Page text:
Canada’s Olympic champion helping to raise awareness about body image

MacLennan said she suffered from self-doubt when she saw that there were a lot of trampolinists who were smaller and skinnier. The King City, Ontario native won Canada's only gold medal at the 2012 London Olympic games. (TORONTO STAR/TORONTO STAR).

TORONTO – Rosie MacLennan might be an Olympic champion, but even she has had her battles with body image.

But the King City, Ont., native, who won Olympic gold in trampoline last summer in London, said her goal was to be the best at her sport – not to look the best in a gym suit.

“Comparisons (between girl’s bodies) are something that start at a young age, and in our sport, our uniforms don’t leave much to the imagination,” MacLennan said Wednesday.

The 24-year-old who claimed Canada’s lone gold last summer in London, is part of a Dove campaign – “Girls Unstoppable” – to help raise awareness about body issues among young female athletes.

Six out of 10 girls have quit sports because of how they felt about their looks, according to 2010 Dove research with girls ages 10 to 17.

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MacLennan said she suffered from self-doubt when she saw that there were a lot of trampolinists who were smaller and skinnier. Her mom Jane was always there to help her see herself in a positive light.

“She said ‘Ok, maybe you have thicker legs, or a bigger bubble butt’ or whatever,” MacLennan said. “But she’d say: ‘How do you think you jump so high?’

“It’s reframing it in a positive way and making me look at it like, OK, yes they might be smaller than you, but what’s healthy for you? What’s functional for you? What’s going to help you achieve your real goals?”

MacLennan, who counts both her mom and fellow Canadian trampolinist Karen Cockburn as her mentors, reached her goal last summer when she flipped and twisted to gold in London. Cockburn, a three-time Olympic medallist, was fourth.

MacLennan has been busy ever since. She threw out the first ball at a Toronto Blue Jays game. She took the ceremonial kickoff at an Argonauts game.

“When I was practising I accidentally kicked the ball and hit somebody in the face,” she said with a laugh. “It’s interesting, it’s a lot different from what I ever expected to be experiencing. But I’ve taken the attitude that I may as well give it a try while I have the chance and see what happens.”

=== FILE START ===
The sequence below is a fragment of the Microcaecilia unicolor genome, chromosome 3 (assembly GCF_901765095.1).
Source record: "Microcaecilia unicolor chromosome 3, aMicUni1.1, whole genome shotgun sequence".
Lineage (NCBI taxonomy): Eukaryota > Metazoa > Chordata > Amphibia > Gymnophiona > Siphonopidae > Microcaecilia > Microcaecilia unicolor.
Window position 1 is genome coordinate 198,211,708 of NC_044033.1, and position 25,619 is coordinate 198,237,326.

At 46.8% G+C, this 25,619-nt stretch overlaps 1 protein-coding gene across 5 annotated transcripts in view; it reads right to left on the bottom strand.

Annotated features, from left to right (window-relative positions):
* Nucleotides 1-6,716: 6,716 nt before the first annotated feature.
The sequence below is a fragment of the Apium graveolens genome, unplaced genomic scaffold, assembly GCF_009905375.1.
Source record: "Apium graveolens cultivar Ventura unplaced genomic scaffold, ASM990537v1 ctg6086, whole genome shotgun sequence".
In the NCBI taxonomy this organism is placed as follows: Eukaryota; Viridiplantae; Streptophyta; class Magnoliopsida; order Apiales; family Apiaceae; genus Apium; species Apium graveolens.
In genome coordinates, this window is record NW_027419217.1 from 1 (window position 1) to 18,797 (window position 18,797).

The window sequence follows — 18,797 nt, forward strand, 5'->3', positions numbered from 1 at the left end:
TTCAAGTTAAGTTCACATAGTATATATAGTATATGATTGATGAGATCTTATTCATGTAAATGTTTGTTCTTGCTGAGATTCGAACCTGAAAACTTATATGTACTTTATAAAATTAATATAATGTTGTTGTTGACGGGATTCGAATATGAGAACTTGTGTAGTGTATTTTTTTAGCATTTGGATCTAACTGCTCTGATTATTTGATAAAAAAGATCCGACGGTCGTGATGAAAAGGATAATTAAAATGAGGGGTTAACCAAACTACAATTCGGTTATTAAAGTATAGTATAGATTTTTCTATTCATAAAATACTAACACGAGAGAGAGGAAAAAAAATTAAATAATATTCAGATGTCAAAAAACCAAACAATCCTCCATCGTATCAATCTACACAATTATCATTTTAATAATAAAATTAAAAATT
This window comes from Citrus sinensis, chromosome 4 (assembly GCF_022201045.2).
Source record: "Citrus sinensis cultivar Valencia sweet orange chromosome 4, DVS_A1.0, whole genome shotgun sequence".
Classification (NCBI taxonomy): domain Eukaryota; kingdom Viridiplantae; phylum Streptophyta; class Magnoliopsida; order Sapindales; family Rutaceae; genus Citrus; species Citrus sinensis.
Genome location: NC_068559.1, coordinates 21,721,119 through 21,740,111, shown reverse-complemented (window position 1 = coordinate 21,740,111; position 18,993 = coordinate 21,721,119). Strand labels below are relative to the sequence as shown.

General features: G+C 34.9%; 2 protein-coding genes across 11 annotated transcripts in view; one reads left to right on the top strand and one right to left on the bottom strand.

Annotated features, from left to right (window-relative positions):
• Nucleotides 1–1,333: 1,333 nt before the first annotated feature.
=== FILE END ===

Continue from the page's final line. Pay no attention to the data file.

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Compared to the gruelling months leading up to London, she’s scaled back her training – but still trains six days a week. She’s also working on her Masters degree in exercise science at the University of Toronto.

She knows there’s the responsibility of being a role model that comes with being an Olympic champion, but said “That’s definitely been one of my favourite parts about after London and being one of the older athletes is being able to chat with younger girls.”

MacLennan, whose mom was a figure skater, said she was always encouraged to participate in sports.

“From the moment I was born basically, my mom had me in a Styrofoam bathing suit,” she said. “As long as I can remember we’ve been a very active family, it’s been a huge part of my life. I started trampoline at the age of seven, but I was still doing a number of different activities. Figure skating, swimming, ski racing, dance, sailing, golf. In school: volleyball, basketball, soccer – which I was never particularly good at.

“I guess they wanted us to get a taste of everything and then find what we loved and were passionate about.”

MacLennan’s first competition this season will be the Canada Cup in July in Calgary, followed by the World Games later that month in Colombia.

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The world championships are in Bulgaria in November.

Cockburn, meanwhile, is four months pregnant. She and husband Mathieu Turgeon, a bronze medallist in trampoline at the 2000 Olympics, are expecting their first child.